Advice to live by: Kill the babies!

Underwater games on the Amiga weren’t on the whole embraced with open arms (maybe if we’d had a port of Ecco the Dolphin it would have been a different story). Strange then that we ended up with two water-based titles developed by independent teams, released six years apart, both called Aquanaut.

Of the two, the one created by Fissionchip (fish ‘n’ chip!) Software in 1989 is the more interesting, not least because the man who lead the project had explored such a diverse career trajectory before turning his attention to game development.

One of the quirkier entries on Michael Sutin’s CV is an accreditation for co-inventing the ‘Gonk’ novelty furry soft toy which became especially popular during the ‘60s, though I’ve not been able to corroborate that assertion with information found anywhere online. On the contrary, much evidence heralds London artist, Robert Benson, as the sole creator, with Sheila Stanton often cited as his accomplice. I did approach him to enquire if he knew Michael… sadly to be told that he’d passed away last year at the age of 77. Rest in peace Gonkfather. You’ll be sorely missed.

If true – Michael’s shared claim to fame – that’s just the tip of the iceberg. Michael patented a meditation device, stage managed the musicals ‘Hair’ and ‘Jesus Christ Superstar’ and collaborated with Pink Floyd in designing many of the psychedelic stage sets for their concerts.

In 1976 – along with Rodney Wyatt – he co-wrote a musical called ‘The Kristal of Konos’, which while never performed as such was transformed into a game for the Atari ST and Amiga where it was abbreviated to simply ‘The Kristal’.

Four disks worth of camp, absurd lunacy weaved together into a multi-genre pastiche is one way to describe Fissionchip’s action-adventure space opera. There are as many alternatives as the game has contrasting components. Part shoot ’em up, part arcade strategy text adventure what-ja-ma-call-it, you’re cast as space pirate Dancis ‘not a typo’ Frake who has woken up on another planet without a Scooby Doo as to where he is, or why he’s there. We know of course because we’ve read the manual.

Dancis must explore ten planets, conversing with the eccentric inhabitants (via a text parser) who provide cryptic clues to help him establish the whereabouts of the balance-restoring Kristal of Konos and banish chaos from whence it came. On route you’ll engage in a series of sword-thwacking altercations, ostensibly inspired by the swashbuckling Errol Flynn films that emanated from 1930s cinema. Repetition of attacking manoeuvres is blocked to discourage mindless button mashing, whilst defeating opponents triggers a boost in strength and psychic points – accordant with a traditional RPG – imperative if you are to survive the climactic scenario.

Taking nearly two years to finish, tucked away above a dry cleaners in Muswell Hill, London, the 14 man development team responsible created a unique, indefinable, well, how can I hope to finish that sentence?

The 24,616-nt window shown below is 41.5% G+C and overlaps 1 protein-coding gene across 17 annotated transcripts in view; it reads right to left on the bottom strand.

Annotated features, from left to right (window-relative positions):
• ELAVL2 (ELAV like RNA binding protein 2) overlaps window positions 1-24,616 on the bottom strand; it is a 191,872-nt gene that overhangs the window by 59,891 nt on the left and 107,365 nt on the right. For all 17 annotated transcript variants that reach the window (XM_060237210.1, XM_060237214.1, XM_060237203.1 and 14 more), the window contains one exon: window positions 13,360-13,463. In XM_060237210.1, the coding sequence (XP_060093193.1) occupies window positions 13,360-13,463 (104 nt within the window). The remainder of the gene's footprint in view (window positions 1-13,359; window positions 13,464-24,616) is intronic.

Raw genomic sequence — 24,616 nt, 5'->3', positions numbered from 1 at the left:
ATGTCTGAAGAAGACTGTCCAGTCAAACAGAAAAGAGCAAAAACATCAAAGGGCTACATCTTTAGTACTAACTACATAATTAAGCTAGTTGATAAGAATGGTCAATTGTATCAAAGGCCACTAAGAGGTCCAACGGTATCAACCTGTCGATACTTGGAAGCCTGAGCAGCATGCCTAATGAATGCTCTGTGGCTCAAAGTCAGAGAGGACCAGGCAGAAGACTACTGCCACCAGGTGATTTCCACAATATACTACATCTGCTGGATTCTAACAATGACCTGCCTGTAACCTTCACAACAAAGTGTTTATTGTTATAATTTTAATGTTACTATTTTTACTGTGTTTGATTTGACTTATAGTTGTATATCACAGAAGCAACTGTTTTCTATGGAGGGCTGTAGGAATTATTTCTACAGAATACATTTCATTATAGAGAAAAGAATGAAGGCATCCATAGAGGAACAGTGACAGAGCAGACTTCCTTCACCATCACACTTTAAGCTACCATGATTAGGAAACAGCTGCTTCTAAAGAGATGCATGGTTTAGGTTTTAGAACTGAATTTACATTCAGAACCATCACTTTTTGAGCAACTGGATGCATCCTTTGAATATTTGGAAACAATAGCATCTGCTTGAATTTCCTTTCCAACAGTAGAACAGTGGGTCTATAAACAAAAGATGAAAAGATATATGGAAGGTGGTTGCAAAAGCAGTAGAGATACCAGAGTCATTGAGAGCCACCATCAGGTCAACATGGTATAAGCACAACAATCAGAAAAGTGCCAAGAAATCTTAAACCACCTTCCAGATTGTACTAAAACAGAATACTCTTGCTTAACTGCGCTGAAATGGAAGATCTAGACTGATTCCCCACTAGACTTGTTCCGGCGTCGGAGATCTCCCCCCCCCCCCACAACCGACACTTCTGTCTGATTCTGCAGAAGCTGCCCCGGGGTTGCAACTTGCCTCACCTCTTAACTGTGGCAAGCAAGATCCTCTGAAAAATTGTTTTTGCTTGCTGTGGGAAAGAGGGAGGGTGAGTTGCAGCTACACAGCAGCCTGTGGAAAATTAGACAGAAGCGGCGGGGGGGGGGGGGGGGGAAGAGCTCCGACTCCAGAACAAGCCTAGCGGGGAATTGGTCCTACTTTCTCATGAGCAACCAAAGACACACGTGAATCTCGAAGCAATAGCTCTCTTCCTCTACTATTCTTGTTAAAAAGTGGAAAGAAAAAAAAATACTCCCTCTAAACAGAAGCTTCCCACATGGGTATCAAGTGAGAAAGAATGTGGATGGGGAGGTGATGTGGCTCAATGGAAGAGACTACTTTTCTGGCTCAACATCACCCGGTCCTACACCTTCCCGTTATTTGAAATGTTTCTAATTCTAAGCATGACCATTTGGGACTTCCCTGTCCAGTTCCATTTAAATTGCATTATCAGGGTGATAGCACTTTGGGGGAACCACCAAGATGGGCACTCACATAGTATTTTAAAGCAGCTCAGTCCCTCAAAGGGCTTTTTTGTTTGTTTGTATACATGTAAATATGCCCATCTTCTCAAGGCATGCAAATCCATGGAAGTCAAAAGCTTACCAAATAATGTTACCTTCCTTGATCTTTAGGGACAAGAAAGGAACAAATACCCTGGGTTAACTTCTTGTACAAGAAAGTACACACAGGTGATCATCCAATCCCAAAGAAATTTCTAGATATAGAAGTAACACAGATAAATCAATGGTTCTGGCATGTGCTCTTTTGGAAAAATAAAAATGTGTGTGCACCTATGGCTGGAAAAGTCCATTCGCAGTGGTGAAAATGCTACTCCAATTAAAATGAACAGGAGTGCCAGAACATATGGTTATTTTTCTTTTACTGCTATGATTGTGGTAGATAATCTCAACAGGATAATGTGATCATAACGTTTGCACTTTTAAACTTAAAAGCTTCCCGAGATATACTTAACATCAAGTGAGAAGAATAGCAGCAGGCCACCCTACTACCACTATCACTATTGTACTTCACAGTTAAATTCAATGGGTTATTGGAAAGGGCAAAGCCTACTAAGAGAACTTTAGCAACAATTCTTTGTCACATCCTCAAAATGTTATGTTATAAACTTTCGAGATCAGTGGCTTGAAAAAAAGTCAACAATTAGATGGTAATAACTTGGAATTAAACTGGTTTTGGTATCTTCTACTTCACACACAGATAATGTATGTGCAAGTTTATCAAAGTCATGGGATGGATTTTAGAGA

Notably it features a voiceover introduction by none other than Channel 4’s GamesMaster, astronomy virtuoso, Patrick Moore, plus a selection of backdrops drawn by acclaimed sci-fi artist, David Hardy, accredited with illustrating the work of Isaac Asimov, Arthur C. Clarke, Carl Sagan, Wernher von Braun, Brian Jones of the Rolling Stones, Brian May, and Patrick Moore.

Despite its ‘acquired taste’ leanings, The Kristal was well received by Amiga critics who awarded the game scores ranging from 79% (C&VG, June 1989) to 91% (Zzap, June 1989).

Michael later moved into freelance film and radio voiceover work, and has now been retired for the past eight years.

In his second contribution to the world of Atari ST and Amiga gaming, you star as scuba diving, Leading Aquanaut Lieutenant Commander Ric Flair (Senior Division) who is presumably taking a break from the square circle to rid the world of the alien Ramanishi pestilence who have made themselves at home in an underground lair beneath the sea situated in the Yendor Isles east of the Caribbean. B movie aficionados will feel right at home.

Normally the earth’s protective ‘Sutafield’ barrier – built through the combined efforts of the united nations – at the commencement of the post-war ‘repair years’ would keep the dayglow​ orange critters at bay, yet persistent bombardment and an oversight in the forcefield control room eventually, unwittingly yielded access.

Not to worry, our fearless Wrestler of the Year 1989 is on the case and he’s brought along his fanciest budgie smugglers. We’ve tracked down the leader of the invaders – war chief Zeekee, the cloaked, orb-fondling, oversized goldfish lookalike – and intend to root out him/her/it and restore peace and order to the planet by obliterating said alien’s flagship… well, put things back how they were before anyhow. If there’s one thing we won’t stand for in this world it’s intergalactic terrorism.

Aquanaut is a game of three halves (that can be tackled in any order by selection from the menu); two underwater swimmy-gurgly sections, followed by a crawl out of the primordial soup onto dry land where the action takes on a distinctly more action-adventure orientated, platformy feel.